Krasnaya Polyana, Russia Hannah Kearney was about as distraught as they come.
Tears made highways down her cheeks, emotions became byways into what this meant to her.
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For four-plus years, she has been the best in the world and entered Russia as the favorite.
A win would have cemented her as the greatest freestyle athlete in history. A win would have made her the only freestyle athlete to ever win two gold medals.
Instead, Justine and Chloe Dufour-Lapointe, of Canada, went 1-2, leaving Kearney with the bronze.
“As you can hear in my voice, it’s really hard,” Kearney said afterward. “No one in life wants the best part of their career to be behind them. Unfortunately, that’s what it feels like right now, that I was at my best in the past.”
Those words immediately stuck out to me.
Hearing that was tough to stomach. Kearney has trained occasionally in Steamboat Springs since winning that gold medal in 2010, and it’s become evident to those who've seen her that there may be no athlete who works harder.
Four years ago, her coach put a message in a card listing how much she had worked out. This year, she received a similar note detailing the same thing, the latest saying she had deadlifted and leg pressed 38,904 times since winning gold in Vancouver.
Kearney understandably struggled to answer questions without breaking down Saturday, but that wasn't the moment of her career I’ll remember. Being in Vancouver and watching her win there won't be the moment that will stick with me, either.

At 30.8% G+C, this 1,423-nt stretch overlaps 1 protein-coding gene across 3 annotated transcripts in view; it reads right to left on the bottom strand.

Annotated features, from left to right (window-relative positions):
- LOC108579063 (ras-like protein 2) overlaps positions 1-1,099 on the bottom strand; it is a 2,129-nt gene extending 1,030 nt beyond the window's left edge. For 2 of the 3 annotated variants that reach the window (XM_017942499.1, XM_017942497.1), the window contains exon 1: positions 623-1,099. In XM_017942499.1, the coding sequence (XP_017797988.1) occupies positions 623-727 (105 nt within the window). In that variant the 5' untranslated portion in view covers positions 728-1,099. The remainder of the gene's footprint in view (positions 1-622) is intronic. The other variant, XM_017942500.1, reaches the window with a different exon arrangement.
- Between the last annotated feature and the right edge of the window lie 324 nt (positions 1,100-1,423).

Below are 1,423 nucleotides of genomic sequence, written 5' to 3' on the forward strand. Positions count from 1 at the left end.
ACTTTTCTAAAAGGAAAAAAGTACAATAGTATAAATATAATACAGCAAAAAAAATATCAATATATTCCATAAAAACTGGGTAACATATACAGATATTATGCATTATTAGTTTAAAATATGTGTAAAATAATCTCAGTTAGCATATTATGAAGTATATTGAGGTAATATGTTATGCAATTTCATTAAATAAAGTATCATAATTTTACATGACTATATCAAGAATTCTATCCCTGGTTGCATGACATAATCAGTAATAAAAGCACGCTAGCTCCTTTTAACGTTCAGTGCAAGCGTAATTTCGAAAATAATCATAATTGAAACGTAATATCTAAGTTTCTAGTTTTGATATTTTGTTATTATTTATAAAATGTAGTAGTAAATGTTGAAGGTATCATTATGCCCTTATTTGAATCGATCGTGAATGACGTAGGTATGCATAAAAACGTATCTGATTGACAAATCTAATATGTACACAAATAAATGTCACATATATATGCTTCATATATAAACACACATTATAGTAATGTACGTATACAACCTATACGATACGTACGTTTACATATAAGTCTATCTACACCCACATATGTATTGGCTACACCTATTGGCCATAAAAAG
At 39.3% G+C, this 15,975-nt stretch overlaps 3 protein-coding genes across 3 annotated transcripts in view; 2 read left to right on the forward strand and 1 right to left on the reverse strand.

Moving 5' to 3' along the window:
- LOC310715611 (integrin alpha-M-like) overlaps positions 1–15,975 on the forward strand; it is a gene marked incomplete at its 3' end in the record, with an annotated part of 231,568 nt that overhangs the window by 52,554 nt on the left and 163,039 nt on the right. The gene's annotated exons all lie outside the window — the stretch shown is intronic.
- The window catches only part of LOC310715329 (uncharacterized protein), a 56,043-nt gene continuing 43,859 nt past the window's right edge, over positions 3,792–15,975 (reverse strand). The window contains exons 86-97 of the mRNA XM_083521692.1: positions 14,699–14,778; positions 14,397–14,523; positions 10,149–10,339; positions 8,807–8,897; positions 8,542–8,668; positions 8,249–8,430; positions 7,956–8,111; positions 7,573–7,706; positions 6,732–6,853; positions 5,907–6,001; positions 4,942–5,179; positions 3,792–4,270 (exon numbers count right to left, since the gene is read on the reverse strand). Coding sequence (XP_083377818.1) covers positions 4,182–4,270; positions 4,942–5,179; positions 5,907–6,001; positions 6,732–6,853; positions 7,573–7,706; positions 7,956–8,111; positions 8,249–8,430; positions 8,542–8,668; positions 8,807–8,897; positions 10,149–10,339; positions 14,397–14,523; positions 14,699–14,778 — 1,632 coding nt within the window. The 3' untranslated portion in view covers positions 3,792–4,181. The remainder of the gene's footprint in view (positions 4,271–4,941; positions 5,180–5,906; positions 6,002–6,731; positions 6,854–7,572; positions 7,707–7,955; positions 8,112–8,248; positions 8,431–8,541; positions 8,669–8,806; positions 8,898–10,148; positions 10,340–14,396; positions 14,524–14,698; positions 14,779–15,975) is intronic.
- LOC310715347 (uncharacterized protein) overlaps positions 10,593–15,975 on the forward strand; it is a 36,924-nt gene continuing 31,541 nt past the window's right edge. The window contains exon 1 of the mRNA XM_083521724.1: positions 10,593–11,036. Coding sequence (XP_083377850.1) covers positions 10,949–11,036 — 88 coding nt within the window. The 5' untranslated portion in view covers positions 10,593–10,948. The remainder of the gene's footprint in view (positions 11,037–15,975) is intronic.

Four years ago, just after that gold medal, Kearney was back at Bald Eagle Lake in Steamboat Springs training.
I remember walking up and seeing red marks and bruises all over her body. She was six months removed from being the best in the world and one of few people at the water ramps. While much less accomplished skiers goofed off, Kearney was relentless on the ramps and trampoline work.
She was relearning to jump again, trying to break good and bad habits all in the name of improving.
I was astounded at the dedication. From there, I knew how much Saturday meant to her.
So when she bobbled and the board showed third place, it wasn’t hard to guess what the reaction was going to be.
Life is not over for Kearney. She’s registering for classes at Dartmouth College and eventually will be on her way to a degree from a top institution. She’ll likely win another World Cup overall title this year.
So when that quote rolled out of her mouth and beyond the tears, it took me back to the decks of Bald Eagle Lake in Steamboat. Jump after jump after jump on the trampoline, falls on the side becoming something regular.
Kearney’s done some great things in the past.
But the best part of her life isn’t behind her, it’s certainly ahead of her.
To reach Luke Graham, call 970-871-4229, email lgraham@SteamboatToday.com or follow him on Twitter @LukeGraham